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What does it take to be a leadercommunicator?

The Grossman Group CEO and communications expert David Grossman shares his insights on the importance of meaningful leadership communication in today’s business climate. With high level tips on engagement and connection, insights into employee motivations and behavior, and firsthand stories from the frontlines of America’s leading companies.

The leadercommunicator blog is instructive, entertaining, and a must-read for leaders, communicators, and leadercommunicators.

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12 Tools and Tips for Communication that Drives Results

  
  
  
  
  
  

bullseyeWhether you need to leverage new technology, engage employees to deliver better for customers, or just keep meeting your business goals, good communication is critical to any success strategy. Strong leadercommunicators know that when it is effective, communication does much more than make people feel good. It is directly linked to business results.

A recent Towers Watson study showed that effective employee communication is a leading indicator of financial performance and firms that communicate effectively are four times more likely to report high levels of employee engagement than those that communicate less effectively.  

In fact, good communication is inextricably linked to strong leadership. It inspires employees to commit their best effort by helping them understand the goals of the organization and how their individual efforts contribute to overall success. Here are some tried and true ideas for communication that drives results: 

  1. Don’t settle for good … be great: Good communication gets the message out, great communication connects the dots. Whether it’s in your detailed job description or not, your role is to connect the dots so others know what’s possible and their role in making it happen.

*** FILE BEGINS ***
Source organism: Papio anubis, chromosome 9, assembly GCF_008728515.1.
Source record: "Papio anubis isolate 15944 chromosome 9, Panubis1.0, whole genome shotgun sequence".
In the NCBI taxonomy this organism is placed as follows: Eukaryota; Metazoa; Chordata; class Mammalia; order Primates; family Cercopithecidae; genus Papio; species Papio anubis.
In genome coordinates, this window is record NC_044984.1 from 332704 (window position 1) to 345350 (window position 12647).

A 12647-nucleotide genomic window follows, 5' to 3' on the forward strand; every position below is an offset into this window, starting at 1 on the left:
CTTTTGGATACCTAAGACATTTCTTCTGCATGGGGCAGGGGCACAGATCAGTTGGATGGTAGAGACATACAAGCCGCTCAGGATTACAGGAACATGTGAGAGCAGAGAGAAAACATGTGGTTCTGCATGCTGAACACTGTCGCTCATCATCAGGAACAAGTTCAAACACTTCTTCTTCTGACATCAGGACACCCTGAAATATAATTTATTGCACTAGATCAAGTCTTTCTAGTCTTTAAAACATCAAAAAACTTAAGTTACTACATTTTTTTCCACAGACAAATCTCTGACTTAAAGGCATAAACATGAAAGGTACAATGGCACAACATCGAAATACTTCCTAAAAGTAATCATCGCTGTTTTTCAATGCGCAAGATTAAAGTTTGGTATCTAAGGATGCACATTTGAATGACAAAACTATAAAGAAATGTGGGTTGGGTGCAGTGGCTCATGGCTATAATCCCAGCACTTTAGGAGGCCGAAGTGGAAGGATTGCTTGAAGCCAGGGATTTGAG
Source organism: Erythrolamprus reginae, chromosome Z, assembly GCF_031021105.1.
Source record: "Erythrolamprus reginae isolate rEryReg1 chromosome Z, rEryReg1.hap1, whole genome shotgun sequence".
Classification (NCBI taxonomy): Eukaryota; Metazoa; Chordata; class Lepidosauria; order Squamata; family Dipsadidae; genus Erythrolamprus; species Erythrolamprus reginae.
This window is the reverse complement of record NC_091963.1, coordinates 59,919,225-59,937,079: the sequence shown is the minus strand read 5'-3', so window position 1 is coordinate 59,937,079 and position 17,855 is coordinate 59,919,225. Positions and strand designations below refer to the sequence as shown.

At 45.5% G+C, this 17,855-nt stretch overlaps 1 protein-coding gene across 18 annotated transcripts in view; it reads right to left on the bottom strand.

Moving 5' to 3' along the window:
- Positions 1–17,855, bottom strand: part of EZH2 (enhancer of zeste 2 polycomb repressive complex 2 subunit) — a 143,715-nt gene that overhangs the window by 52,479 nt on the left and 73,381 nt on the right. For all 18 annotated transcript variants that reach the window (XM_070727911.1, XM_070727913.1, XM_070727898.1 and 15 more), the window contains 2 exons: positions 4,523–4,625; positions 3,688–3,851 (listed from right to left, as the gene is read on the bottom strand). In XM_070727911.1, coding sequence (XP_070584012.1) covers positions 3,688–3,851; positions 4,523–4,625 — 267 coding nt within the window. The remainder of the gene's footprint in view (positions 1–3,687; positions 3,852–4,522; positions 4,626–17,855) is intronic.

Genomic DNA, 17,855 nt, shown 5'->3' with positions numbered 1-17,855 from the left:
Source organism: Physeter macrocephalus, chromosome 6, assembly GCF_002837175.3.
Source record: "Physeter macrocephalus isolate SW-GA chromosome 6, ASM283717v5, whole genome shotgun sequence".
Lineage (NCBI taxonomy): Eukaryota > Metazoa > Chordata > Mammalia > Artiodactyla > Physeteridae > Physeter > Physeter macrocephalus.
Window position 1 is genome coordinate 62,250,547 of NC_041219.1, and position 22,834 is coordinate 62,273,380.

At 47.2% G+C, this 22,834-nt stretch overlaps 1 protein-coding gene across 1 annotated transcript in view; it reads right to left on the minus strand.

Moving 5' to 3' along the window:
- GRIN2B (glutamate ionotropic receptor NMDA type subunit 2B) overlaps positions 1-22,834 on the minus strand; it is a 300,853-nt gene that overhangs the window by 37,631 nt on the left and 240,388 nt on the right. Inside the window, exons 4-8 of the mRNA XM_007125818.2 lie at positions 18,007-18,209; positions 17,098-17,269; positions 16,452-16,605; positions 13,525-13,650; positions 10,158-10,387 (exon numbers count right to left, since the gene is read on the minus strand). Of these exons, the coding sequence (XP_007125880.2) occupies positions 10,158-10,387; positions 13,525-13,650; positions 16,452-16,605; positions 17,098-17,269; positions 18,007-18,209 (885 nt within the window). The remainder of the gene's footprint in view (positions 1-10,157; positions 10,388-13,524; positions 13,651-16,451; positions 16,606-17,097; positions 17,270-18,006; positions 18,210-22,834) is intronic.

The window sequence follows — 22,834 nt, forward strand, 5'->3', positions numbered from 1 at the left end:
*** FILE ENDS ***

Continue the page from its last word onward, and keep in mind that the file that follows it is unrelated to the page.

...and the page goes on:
2. Build trust and credibility: Be visible and approachable, engage others openly, fully and early on. 
  3. Context and relevance: Remember to provide context and make information relevant so your audiences understand how they fit and what it means to them. Provide job-related information so those you work with have the essential information they need to do their job effectively and/or make the best decisions.
  4. Communicate with integrity: Tell the truth always and without exception.
  5. Match your words and actions: Talk is cheap … especially when it comes to leaders and their ability to build and maintain trust.  Just ask any one (especially employees).  At the end of the day, it’s actions and results that matter most. 
  6. Make time to communicate and make the most of that time:  Set up regular face-to-face (or voice-to-voice) communication opportunities.
  7. Be brief and brilliant: Be ready to get your point across in 15 seconds or less. Grab attention from the start and convince your listener what’s in it for them so they want to hear more.
  8. Remember the basics: Who, what, where, when, why and how (tip: adults usually start with the “what”, then the “why”).
  9. Use stories: The right anecdote can be worth a thousand theories or facts.
  10. Check for understanding:  Make sure your message is heard and really understood. Ask questions. Listen. Ask for a paraphrase.
  11. Know your audience and what’s important to them: Understanding your audience is key to moving employees to action; the more you know about them, the better you’ll be able to persuade them.
  12. Watch for information overload: These days, everyone’s bombarded with so much information that it’s hard to digest it all. Just because you say something doesn’t mean others hear and understand you. And isn’t that the whole point of communication – to create shared understanding and drive people to action? (The answer is yes!)

Do your people understand where your organization is going? How their specific effort helps meet its overall goals? Click here for a quick quiz to assess your leadership communication.

 

- David Grossman
 

 

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